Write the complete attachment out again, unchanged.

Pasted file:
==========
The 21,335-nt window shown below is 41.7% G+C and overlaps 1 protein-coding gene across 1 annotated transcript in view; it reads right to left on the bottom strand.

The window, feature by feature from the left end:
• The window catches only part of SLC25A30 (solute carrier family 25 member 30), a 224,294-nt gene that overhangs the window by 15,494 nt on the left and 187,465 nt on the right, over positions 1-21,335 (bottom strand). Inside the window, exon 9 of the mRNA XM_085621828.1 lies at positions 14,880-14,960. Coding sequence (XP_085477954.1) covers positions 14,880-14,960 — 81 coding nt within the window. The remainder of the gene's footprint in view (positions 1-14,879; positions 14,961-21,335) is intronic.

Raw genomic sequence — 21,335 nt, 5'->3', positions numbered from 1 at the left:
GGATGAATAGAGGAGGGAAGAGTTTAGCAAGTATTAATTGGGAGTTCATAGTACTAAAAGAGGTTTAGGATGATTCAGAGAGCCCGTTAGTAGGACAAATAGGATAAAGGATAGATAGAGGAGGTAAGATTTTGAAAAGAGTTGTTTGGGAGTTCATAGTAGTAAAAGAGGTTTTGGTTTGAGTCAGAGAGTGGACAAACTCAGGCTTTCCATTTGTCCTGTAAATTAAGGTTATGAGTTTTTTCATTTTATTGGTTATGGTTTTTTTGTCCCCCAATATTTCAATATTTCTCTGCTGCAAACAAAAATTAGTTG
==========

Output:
The 21,335-nt window shown below is 41.7% G+C and overlaps 1 protein-coding gene across 1 annotated transcript in view; it reads right to left on the bottom strand.

The window, feature by feature from the left end:
• The window catches only part of SLC25A30 (solute carrier family 25 member 30), a 224,294-nt gene that overhangs the window by 15,494 nt on the left and 187,465 nt on the right, over positions 1-21,335 (bottom strand). Inside the window, exon 9 of the mRNA XM_085621828.1 lies at positions 14,880-14,960. Coding sequence (XP_085477954.1) covers positions 14,880-14,960 — 81 coding nt within the window. The remainder of the gene's footprint in view (positions 1-14,879; positions 14,961-21,335) is intronic.

Raw genomic sequence — 21,335 nt, 5'->3', positions numbered from 1 at the left:
GGATGAATAGAGGAGGGAAGAGTTTAGCAAGTATTAATTGGGAGTTCATAGTACTAAAAGAGGTTTAGGATGATTCAGAGAGCCCGTTAGTAGGACAAATAGGATAAAGGATAGATAGAGGAGGTAAGATTTTGAAAAGAGTTGTTTGGGAGTTCATAGTAGTAAAAGAGGTTTTGGTTTGAGTCAGAGAGTGGACAAACTCAGGCTTTCCATTTGTCCTGTAAATTAAGGTTATGAGTTTTTTCATTTTATTGGTTATGGTTTTTTTGTCCCCCAATATTTCAATATTTCTCTGCTGCAAACAAAAATTAGTTG